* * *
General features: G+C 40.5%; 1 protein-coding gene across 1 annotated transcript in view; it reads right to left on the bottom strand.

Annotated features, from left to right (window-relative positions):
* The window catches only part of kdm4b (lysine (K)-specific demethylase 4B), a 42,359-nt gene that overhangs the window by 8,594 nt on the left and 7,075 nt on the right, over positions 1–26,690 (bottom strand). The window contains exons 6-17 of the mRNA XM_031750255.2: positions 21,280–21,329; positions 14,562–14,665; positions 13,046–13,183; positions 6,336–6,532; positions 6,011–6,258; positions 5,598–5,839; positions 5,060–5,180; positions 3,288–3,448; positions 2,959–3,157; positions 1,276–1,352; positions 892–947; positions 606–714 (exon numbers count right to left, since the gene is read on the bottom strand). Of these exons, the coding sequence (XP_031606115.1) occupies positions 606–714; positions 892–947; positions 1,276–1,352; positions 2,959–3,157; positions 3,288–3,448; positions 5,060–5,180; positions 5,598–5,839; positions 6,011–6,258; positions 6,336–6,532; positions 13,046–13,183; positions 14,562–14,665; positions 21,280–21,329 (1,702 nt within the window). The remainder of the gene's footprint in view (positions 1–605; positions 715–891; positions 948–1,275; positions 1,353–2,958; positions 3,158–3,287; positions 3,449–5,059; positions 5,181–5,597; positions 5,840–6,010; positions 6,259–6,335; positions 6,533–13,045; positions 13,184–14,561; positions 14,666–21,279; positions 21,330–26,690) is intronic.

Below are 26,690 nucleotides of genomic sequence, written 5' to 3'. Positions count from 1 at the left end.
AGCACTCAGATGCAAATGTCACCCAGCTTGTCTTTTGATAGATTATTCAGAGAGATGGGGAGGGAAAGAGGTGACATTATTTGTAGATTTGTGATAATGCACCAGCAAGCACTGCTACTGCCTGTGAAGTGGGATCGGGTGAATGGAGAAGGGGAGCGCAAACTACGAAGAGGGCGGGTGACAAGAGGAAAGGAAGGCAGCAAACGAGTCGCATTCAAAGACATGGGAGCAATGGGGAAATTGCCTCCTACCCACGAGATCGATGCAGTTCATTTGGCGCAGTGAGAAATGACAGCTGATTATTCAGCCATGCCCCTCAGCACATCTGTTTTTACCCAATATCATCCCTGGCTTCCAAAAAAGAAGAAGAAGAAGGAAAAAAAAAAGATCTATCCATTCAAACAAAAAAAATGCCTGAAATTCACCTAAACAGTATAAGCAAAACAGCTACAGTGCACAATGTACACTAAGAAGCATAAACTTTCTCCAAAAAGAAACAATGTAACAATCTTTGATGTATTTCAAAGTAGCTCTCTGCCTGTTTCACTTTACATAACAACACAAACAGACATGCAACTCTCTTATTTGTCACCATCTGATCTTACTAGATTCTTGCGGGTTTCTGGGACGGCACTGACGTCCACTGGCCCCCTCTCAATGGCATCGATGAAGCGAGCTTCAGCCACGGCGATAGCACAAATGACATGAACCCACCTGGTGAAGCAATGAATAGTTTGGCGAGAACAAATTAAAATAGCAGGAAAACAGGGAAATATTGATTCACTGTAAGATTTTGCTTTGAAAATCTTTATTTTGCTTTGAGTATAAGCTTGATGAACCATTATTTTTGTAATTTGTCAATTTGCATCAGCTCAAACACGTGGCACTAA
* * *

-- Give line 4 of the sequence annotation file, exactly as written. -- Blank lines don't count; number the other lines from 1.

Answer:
Below are 26,690 nucleotides of genomic sequence, written 5' to 3'. Positions count from 1 at the left end.